Sunday, 8 July 2018

Jack Benny and Laugh-In

Rowan and Martin’s Laugh-In was supposed to be hip and new in 1968, but there were still vestiges of old comedy hanging around. The show was doing George Jessel jokes. And NBC seems to have shoved some of its old-timers it still had under contract in front of the camera. Young viewers must have thought “What are THESE people doing here?”

One of NBC’s old vaudevillians who showed up on Laugh-In was Jack Benny. But he was a wise old vaudevillian. For years and years, Jack made sure nothing was ever done on his radio or TV shows that didn’t fit his character. And he applied the same thing to his big appearance on Laugh-In on February 2, 1970.

Laugh-In was known for quick cuts and fast one-liners. Benny was known for anything but. He could stare immobile at an audience for 15 seconds and the laughs would build and build. When it came to Laugh-In, the writers simply played the slow Benny off the fast format.

Here’s a promotional story from newspapers just before the show aired. There’s no byline, so it could be the product of NBC’s publicity department.

'Laugh-In' confuses old Benny
HOLLYWOOD — Jack Benny acted bewildered, but he was having the time of his life.
“This is the third day on the show,” he said during a break. “It’s the most fun I’ve ever had as a guest. They handled me very well. It was never tiring for a second.” The show? “Rowan and Martin’s Laugh-In,” to be colorcast over NBC-TV 8 to 9 p.m. Monday.
Jack, who had been approached several times to do the show, finally agreed.
“The only suggestion I made was that I should appear constantly bewildered as to what was going on,” said Jack. “I felt this was better than just doing jokes.” Jack’s sense of bewilderment was not far from his reaction to the series when it first came on the air.
“When I was asked what I thought of it, I said I didn’t have the slightest idea how this show would do,” Jack recalled. “I said it might be a flop or the biggest sensation of the season. I didn’t know which. Neither way would have surprised me. I reserved comment.”
Benny continued watching the show and became a great fan.
“I enjoy watching it,” he said. “I like all the short bits. There’s always something else, and if one bit isn’t so funny, another one comes along quickly. I also love the Lucy show. I try to watch both when I’m home.”
Jack never felt that the ‘Laugh-In’ pace would be hard to sustain.
“The fact that they were able to keep up the pace didn’t surprise me,” said Jack. “The more shows they did, the more it worked. They can keep it up so long as they have the people to write for. If years from now they have trouble casting the show, then something could happen to it.”
Benny is high on the present cast.
“I liked Rowan and Martin long before they did ‘Laugh-In’,” said Jack. “They are very good. I think everyone in the cast is very good, both fellows and girls. I really mean it.”
He singled out Goldie Hawn for special comment. “As far as Goldie Hawn is concerned,” said Jack, “nothing can keep her from being a great star. She wouldn't be able to get out of the way of stardom! The reason she is great is because she doesn’t realize herself why. Like Gracie Allen, Goldie doesn’t have the slightest idea why she is so good. I saw her in ‘Cactus Flower.’ They couldn’t have found anybody better, or as good. Even though she'll make a lot of pictures, she ought to continue doing ‘Laugh-In,’ when she has time. You can get into a picture that isn’t so good, but she is always so good on this show, and it will continue to be good for her.”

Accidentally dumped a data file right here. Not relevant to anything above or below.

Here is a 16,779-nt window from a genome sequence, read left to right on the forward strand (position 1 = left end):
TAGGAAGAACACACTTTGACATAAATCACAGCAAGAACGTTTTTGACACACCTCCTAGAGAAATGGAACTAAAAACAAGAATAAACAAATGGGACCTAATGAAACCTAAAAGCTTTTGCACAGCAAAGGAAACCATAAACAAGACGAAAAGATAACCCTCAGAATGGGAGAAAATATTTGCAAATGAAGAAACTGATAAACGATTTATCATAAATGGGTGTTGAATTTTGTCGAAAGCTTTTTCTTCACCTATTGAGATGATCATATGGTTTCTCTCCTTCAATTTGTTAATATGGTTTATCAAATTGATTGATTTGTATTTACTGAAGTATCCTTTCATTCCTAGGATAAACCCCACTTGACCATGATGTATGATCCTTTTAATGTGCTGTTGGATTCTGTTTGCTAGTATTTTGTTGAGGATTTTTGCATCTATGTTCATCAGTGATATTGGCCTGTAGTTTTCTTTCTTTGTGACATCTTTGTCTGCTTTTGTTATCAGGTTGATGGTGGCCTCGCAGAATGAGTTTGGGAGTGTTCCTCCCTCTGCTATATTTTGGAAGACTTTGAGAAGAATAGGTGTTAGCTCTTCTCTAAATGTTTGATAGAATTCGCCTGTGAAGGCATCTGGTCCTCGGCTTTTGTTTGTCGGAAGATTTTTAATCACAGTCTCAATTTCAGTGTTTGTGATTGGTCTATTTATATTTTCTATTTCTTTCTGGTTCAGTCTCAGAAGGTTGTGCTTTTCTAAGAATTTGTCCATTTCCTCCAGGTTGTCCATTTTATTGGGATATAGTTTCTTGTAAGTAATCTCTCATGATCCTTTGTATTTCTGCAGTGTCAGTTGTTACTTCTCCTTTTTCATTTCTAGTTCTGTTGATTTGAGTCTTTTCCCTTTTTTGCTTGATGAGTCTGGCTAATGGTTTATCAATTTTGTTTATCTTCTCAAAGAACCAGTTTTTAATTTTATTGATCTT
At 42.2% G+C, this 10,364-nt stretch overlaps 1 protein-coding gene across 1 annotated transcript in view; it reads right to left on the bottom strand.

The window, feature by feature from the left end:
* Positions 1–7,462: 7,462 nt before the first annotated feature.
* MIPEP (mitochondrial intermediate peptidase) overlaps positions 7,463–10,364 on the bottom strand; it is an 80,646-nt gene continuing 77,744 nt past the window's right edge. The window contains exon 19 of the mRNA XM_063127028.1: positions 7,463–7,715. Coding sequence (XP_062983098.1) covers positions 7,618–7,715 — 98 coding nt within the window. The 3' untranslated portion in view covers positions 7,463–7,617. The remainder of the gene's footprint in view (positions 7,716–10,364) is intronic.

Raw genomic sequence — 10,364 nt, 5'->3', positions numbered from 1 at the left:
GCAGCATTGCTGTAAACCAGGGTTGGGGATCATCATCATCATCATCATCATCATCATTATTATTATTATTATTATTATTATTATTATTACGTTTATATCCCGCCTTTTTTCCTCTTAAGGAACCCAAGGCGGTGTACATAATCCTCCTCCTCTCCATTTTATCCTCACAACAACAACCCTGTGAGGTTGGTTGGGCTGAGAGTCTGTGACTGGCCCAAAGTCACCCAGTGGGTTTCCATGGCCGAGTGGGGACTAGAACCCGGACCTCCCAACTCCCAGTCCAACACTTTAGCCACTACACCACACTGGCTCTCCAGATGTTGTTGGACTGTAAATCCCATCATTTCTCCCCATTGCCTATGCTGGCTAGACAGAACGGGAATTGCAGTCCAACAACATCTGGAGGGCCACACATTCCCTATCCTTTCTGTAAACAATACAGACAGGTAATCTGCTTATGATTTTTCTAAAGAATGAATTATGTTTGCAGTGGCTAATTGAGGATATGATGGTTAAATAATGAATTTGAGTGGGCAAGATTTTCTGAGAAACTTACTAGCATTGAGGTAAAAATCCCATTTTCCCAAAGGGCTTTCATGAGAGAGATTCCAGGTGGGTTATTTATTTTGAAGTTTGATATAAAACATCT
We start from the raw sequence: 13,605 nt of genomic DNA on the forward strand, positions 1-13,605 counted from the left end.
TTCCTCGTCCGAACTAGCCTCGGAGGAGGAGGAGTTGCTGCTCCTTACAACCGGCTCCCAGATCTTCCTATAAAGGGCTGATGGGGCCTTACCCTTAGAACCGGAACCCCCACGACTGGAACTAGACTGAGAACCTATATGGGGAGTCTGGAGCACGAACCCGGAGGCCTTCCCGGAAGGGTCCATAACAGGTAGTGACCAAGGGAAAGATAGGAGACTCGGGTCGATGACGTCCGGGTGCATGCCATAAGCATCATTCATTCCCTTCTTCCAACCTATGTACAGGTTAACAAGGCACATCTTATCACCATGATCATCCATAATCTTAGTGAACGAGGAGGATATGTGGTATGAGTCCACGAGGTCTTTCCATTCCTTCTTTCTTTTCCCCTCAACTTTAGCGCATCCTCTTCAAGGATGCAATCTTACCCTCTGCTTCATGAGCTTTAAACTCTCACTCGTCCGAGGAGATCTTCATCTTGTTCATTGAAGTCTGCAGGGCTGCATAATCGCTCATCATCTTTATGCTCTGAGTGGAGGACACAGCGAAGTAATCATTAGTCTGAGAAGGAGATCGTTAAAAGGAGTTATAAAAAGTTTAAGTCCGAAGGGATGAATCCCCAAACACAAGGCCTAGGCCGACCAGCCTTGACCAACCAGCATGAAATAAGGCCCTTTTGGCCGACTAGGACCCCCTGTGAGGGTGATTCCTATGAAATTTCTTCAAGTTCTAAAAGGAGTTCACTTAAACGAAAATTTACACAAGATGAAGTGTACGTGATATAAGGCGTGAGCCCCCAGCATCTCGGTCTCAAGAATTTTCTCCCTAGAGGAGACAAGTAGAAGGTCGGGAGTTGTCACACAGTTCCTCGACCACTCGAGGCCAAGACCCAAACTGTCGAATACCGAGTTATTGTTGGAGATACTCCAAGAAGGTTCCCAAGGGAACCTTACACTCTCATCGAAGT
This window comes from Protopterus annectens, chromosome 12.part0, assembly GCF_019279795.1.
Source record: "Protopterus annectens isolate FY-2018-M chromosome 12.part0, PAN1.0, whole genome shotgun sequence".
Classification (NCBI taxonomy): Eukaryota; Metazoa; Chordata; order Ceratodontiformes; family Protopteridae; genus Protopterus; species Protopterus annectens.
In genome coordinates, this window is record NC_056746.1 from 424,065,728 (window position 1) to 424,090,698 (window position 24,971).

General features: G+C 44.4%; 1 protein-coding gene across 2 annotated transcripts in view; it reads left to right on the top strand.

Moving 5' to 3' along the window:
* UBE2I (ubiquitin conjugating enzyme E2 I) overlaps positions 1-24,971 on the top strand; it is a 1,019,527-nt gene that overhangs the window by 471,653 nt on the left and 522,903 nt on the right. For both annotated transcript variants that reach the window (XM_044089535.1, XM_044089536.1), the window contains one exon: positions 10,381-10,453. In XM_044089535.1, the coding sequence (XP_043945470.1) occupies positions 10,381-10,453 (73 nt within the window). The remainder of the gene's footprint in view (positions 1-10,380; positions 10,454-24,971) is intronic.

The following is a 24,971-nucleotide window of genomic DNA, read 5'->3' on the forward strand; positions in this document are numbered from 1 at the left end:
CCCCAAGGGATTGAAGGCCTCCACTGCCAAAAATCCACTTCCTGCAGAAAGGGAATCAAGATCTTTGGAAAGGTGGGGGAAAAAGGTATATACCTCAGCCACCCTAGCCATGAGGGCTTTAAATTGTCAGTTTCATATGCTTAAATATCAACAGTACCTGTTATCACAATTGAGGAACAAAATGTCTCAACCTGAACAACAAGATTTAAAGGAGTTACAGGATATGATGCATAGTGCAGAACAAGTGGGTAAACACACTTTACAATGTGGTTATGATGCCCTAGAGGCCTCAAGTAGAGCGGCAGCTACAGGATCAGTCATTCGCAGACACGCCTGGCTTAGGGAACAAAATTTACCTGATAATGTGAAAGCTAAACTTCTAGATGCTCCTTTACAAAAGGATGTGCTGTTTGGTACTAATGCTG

“Perhaps the greatest tribute Benny could pay the show is that he cites it professionally as a good lesson in comedy timing.
“Everybody can learn something from somebody else,” he said. “I hope others have learned something from what I have done. You can learn pacing from ‘Laugh-In.’ I tell my writers this. If a scene is not funny all the way through, cut it until it is funny. Move it, keep it going.”
He made one final suggestion in agreeing to do “Laugh-In.”
“They didn’t want to use the water bit with me,” said Jack. “I said to do the show right I told them to sock-it-to-me!”

I don’t like putting up posts with a lot of video because the links always seem to die. But, below, you can see clips of Jack’s appearance, though there isn’t the one where he gets socked-it-to. One of Benny’s radio writers, Hugh Wedlock, Jr., wrote for Laugh-In, but was gone by this season. Still, I suspect Jack heard some of these jokes, or variations on them, when on the Orpheum circuit in 1920.


  1. From 1968 to 1971, my Dad and I rarely missed an episode, but from1972 on, we were back with “ The Lucy Show “, and “ Gunsmoke “. Never really knew why, we just did. I remember the Jack Benny broadcast well. Benny being Benny made him fit into to “ Laugh In “ perfectly.

  2. Jack was doing his best to keep a straight face, so the show MUST have been good! :D

  3. LAUGH-IN sure kept Charley Douglass busy with his laugh box. Those laughs of his, some of them very familiar to any die-hard fan of 1960s sitcoms, are all over those clips.

    I was a little surprised. Didn't expect Benny to fit into LAUGH-IN nearly as well as he did. He knew his own strengths, though, advising them to play him as if he wasn't quite sure what was going on.

    I was too young to have much input into what our family watched on television, outside of Saturday mornings, but I remember that my folks watched LAUGH-IN for probably a couple of seasons before, like Errol above me, drifting back to GUNSMOKE and LUCY.